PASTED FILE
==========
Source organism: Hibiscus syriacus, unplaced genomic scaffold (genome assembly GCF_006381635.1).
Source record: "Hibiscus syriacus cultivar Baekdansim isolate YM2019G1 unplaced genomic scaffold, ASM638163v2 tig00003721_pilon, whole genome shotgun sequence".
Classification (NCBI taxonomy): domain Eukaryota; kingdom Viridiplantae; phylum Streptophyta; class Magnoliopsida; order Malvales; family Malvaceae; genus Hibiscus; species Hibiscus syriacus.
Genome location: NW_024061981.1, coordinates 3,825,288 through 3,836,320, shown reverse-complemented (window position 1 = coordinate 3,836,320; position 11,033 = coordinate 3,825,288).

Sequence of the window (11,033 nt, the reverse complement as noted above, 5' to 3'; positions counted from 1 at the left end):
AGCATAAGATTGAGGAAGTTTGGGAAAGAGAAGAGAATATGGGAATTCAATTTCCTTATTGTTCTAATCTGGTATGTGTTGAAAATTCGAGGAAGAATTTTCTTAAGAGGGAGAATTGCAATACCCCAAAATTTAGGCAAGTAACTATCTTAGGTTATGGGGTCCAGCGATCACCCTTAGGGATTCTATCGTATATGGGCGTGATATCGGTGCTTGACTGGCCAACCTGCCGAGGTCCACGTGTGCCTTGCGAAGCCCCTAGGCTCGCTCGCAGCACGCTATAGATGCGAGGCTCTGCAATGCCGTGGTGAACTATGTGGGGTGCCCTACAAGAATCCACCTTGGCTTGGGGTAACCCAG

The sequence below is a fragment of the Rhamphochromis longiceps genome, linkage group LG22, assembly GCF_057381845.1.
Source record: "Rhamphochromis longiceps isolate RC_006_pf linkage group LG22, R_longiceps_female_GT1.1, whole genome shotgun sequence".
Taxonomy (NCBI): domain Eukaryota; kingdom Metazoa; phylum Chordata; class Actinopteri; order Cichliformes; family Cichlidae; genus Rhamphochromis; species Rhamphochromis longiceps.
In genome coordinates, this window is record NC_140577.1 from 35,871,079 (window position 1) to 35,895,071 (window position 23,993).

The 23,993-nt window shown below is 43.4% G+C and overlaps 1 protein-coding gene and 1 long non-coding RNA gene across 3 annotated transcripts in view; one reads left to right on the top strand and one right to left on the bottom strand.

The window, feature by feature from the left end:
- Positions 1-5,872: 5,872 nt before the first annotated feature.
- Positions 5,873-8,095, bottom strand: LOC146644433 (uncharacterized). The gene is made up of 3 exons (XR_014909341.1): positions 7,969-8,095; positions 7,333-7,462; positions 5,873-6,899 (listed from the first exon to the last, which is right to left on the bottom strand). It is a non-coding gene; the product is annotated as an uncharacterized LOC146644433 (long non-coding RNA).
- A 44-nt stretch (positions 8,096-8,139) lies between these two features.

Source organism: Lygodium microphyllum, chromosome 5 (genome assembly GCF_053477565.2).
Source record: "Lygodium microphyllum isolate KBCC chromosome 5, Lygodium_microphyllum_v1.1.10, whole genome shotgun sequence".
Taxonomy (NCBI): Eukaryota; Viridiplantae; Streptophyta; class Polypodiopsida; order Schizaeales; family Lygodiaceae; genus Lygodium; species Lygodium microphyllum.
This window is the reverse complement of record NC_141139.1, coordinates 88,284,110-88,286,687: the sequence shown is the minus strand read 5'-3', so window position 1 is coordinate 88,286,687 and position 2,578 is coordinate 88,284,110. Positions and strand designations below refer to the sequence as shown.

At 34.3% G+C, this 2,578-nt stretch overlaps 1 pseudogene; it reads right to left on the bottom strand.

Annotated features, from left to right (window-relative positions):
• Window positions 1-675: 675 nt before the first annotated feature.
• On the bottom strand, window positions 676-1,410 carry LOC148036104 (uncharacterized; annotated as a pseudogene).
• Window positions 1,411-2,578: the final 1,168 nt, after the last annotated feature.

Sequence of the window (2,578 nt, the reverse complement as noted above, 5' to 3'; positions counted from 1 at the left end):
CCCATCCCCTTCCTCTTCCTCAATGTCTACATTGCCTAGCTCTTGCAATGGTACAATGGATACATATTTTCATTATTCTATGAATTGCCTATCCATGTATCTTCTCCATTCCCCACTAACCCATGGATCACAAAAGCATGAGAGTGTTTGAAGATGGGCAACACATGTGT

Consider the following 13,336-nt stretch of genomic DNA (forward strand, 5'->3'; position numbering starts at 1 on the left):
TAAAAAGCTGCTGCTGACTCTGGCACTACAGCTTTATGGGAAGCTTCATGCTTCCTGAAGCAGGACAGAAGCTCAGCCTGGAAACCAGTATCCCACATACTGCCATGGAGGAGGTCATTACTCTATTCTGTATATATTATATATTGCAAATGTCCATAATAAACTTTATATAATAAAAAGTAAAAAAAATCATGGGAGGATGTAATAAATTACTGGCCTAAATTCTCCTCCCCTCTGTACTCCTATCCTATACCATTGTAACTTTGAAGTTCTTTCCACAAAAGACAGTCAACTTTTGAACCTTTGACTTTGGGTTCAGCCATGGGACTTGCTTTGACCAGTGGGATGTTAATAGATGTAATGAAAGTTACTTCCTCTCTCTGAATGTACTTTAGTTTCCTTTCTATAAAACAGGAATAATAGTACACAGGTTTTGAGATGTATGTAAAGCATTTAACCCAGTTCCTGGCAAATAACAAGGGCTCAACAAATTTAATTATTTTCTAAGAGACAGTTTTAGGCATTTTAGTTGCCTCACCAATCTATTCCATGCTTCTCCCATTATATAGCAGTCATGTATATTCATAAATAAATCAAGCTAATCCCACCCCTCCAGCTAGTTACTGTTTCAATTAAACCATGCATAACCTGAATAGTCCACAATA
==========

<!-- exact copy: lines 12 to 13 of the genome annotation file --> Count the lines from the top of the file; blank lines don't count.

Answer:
The window, feature by feature from the left end:
- Positions 1-5,872: 5,872 nt before the first annotated feature.